Saudi Arabia will resume the distribution of Zamzam water in Makkah from Tuesday, said Sheikh Abdul Rahman Al Sudais, head of the country’s top religious authority.
According to Islam, Zamzam is holy water that has flowed for thousands of years.
Prophet Abraham's son Ismail was with his mother Hajar in the desert, thirsty and crying for water, when the Zamzam well sprang up.
Millions of pilgrims visit the well each year while performing Hajj or Umrah.
A five-litre bottle is 5.50 Saudi riyals ($1.47), with a quota of four bottles a person every 15 days.
Priority is given to people with special needs, King Abdullah’s Project for Zamzam said.
The National Water Company, the official overseer of Zamzam, will distribute water for a few hours every day except Friday, from 1pm until 9pm local time.
A maximum of 60 customers will be allowed to enter the customer care centre at a time.
Zamzam will also be available at project headquarters and authorised hypermarkets and shops, which have been supplied with more than five million bottles across the kingdom.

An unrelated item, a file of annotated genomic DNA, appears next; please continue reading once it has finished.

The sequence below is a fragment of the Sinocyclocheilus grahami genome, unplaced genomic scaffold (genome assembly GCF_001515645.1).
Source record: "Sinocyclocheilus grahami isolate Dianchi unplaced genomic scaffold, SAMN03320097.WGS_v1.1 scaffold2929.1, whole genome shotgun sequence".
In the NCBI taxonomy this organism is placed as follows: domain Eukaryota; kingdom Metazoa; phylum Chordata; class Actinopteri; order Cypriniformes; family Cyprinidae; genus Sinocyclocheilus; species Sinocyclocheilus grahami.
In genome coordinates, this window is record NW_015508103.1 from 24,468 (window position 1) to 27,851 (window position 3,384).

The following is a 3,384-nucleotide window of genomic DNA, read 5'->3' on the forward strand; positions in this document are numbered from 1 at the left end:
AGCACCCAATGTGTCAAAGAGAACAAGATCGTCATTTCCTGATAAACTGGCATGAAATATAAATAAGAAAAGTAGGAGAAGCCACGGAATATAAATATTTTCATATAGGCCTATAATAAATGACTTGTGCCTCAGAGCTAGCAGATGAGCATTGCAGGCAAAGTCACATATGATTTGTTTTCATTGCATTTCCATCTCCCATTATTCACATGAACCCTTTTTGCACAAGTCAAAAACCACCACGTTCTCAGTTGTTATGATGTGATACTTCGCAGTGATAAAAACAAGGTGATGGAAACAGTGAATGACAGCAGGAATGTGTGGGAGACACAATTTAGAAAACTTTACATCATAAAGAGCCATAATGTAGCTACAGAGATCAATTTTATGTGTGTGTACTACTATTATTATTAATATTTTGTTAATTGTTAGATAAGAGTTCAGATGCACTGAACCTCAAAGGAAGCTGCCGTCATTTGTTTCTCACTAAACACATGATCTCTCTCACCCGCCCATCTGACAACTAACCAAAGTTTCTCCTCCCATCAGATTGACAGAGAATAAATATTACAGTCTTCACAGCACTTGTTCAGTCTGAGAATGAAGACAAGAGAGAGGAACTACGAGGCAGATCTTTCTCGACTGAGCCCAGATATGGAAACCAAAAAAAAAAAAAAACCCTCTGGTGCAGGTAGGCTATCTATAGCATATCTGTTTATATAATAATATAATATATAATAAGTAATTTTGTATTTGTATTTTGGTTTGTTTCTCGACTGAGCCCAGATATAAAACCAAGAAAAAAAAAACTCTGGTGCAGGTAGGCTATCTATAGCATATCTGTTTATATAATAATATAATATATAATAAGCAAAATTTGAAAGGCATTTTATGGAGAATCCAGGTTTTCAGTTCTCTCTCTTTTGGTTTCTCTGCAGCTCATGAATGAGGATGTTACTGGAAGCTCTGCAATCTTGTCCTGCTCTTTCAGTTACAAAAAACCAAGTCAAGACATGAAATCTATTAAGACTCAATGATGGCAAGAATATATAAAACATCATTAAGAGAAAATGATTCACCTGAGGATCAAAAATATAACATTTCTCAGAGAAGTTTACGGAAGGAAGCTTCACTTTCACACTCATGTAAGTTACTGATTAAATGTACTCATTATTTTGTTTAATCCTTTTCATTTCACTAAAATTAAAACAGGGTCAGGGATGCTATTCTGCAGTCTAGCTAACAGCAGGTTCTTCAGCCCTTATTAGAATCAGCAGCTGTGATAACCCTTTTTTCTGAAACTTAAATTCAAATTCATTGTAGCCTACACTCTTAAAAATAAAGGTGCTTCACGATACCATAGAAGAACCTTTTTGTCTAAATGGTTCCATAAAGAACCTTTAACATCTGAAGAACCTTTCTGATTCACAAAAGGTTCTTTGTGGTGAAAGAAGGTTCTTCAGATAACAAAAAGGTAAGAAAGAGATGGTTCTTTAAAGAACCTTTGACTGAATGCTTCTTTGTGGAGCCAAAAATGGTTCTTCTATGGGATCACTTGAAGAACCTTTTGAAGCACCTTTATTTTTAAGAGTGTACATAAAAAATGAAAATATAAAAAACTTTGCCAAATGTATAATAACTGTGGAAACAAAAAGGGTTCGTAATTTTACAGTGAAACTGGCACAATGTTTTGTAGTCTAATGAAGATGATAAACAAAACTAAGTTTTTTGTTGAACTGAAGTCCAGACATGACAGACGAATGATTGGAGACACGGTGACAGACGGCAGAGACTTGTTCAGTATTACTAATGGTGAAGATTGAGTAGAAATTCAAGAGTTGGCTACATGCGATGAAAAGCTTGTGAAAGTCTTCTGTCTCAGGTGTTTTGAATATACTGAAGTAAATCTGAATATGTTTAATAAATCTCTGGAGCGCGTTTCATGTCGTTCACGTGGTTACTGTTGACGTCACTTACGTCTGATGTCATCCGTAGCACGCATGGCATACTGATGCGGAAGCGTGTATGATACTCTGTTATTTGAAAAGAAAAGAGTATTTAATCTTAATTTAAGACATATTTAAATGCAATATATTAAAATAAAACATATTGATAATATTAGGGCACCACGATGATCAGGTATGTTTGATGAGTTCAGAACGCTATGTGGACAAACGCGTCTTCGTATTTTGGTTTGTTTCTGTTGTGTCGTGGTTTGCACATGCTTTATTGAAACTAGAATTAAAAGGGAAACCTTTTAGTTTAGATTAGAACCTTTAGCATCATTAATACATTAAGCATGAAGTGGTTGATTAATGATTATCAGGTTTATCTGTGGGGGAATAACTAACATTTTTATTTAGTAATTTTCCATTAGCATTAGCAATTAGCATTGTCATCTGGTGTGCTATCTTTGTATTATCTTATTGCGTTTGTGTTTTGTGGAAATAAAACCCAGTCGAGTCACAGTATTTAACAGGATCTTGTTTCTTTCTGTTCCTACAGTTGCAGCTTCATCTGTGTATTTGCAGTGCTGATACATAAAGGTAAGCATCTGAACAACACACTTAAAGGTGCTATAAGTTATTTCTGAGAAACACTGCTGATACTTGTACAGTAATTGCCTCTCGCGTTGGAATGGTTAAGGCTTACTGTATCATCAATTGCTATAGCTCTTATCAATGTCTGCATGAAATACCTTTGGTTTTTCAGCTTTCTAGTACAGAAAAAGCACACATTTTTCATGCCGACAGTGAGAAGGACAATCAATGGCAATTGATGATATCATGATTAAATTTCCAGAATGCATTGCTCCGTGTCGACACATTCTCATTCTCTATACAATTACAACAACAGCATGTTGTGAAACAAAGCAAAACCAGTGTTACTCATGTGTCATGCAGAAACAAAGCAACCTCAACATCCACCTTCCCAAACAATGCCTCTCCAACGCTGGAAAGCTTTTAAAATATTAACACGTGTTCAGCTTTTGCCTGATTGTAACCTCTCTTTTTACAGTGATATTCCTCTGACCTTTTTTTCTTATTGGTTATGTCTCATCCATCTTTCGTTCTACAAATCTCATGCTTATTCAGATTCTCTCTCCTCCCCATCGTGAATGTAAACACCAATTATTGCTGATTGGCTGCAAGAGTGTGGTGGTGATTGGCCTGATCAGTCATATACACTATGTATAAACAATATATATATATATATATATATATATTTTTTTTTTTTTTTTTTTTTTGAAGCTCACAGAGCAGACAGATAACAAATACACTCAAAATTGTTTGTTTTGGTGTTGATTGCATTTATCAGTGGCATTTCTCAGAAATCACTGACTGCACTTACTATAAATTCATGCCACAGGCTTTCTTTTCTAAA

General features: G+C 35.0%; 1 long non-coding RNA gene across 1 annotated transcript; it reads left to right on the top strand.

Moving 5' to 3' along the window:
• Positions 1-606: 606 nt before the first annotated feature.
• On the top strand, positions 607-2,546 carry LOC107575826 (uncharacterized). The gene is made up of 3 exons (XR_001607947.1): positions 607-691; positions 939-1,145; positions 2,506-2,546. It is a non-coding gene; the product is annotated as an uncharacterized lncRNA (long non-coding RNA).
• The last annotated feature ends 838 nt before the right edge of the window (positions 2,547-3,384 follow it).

"I am so happy we can get Zamzam soon even in supermarkets and especially during Ramadan," Hanan Mufti, a Saudi teacher in Jeddah, told The National.
"We are lucky to be living in Saudi Arabia, the only place we can get Zamzam, and looking forward to using the app."
The project was built at a cost of 700 million riyals, with advanced technology to ensure the quality of Zamzam, which comes from Zamzam Well in the Holy Mosque in Makkah
"Zamzam is a miracle for us," said Farhan Saeed, a Pakistani living in Riyadh.
"For all Muslims in the kingdom who look forward to praying in Makkah and Madinah and can't go this year, drinking Zamzam reminds one of Makkah."
The Zamzam project was inaugurated in 2010 by the late King Abdullah to enable the distribution of the water to pilgrims at the Holy Mosques in Makkah and Madinah.